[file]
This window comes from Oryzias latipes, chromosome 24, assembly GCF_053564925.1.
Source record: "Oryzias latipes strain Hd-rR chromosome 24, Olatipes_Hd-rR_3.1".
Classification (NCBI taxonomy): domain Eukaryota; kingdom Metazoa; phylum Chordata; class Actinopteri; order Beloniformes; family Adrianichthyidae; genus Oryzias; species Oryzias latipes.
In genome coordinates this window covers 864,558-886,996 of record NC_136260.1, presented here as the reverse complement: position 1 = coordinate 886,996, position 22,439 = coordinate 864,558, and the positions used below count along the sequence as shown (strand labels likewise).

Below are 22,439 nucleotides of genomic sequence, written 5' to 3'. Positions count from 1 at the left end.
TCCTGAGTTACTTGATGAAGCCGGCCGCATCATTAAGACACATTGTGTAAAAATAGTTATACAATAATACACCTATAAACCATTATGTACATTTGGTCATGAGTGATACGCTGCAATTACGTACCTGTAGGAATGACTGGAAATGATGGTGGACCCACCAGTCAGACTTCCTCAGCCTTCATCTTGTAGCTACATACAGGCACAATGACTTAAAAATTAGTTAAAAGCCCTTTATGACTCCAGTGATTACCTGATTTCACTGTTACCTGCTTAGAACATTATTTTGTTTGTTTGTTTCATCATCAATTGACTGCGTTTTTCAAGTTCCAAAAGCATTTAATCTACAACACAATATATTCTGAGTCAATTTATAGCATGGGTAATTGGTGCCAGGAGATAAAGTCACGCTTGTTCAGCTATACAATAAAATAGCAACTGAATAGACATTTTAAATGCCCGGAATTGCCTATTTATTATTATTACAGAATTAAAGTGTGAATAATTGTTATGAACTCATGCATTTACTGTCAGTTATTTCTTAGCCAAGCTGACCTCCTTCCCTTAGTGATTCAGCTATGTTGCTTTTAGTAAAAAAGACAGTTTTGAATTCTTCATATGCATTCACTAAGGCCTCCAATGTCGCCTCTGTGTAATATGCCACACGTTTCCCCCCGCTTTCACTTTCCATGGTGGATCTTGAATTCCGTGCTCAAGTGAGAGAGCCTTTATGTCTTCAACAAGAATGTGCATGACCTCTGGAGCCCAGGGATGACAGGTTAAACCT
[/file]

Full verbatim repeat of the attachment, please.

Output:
This window comes from Oryzias latipes, chromosome 24, assembly GCF_053564925.1.
Source record: "Oryzias latipes strain Hd-rR chromosome 24, Olatipes_Hd-rR_3.1".
Classification (NCBI taxonomy): domain Eukaryota; kingdom Metazoa; phylum Chordata; class Actinopteri; order Beloniformes; family Adrianichthyidae; genus Oryzias; species Oryzias latipes.
In genome coordinates this window covers 864,558-886,996 of record NC_136260.1, presented here as the reverse complement: position 1 = coordinate 886,996, position 22,439 = coordinate 864,558, and the positions used below count along the sequence as shown (strand labels likewise).

Below are 22,439 nucleotides of genomic sequence, written 5' to 3'. Positions count from 1 at the left end.
TCCTGAGTTACTTGATGAAGCCGGCCGCATCATTAAGACACATTGTGTAAAAATAGTTATACAATAATACACCTATAAACCATTATGTACATTTGGTCATGAGTGATACGCTGCAATTACGTACCTGTAGGAATGACTGGAAATGATGGTGGACCCACCAGTCAGACTTCCTCAGCCTTCATCTTGTAGCTACATACAGGCACAATGACTTAAAAATTAGTTAAAAGCCCTTTATGACTCCAGTGATTACCTGATTTCACTGTTACCTGCTTAGAACATTATTTTGTTTGTTTGTTTCATCATCAATTGACTGCGTTTTTCAAGTTCCAAAAGCATTTAATCTACAACACAATATATTCTGAGTCAATTTATAGCATGGGTAATTGGTGCCAGGAGATAAAGTCACGCTTGTTCAGCTATACAATAAAATAGCAACTGAATAGACATTTTAAATGCCCGGAATTGCCTATTTATTATTATTACAGAATTAAAGTGTGAATAATTGTTATGAACTCATGCATTTACTGTCAGTTATTTCTTAGCCAAGCTGACCTCCTTCCCTTAGTGATTCAGCTATGTTGCTTTTAGTAAAAAAGACAGTTTTGAATTCTTCATATGCATTCACTAAGGCCTCCAATGTCGCCTCTGTGTAATATGCCACACGTTTCCCCCCGCTTTCACTTTCCATGGTGGATCTTGAATTCCGTGCTCAAGTGAGAGAGCCTTTATGTCTTCAACAAGAATGTGCATGACCTCTGGAGCCCAGGGATGACAGGTTAAACCT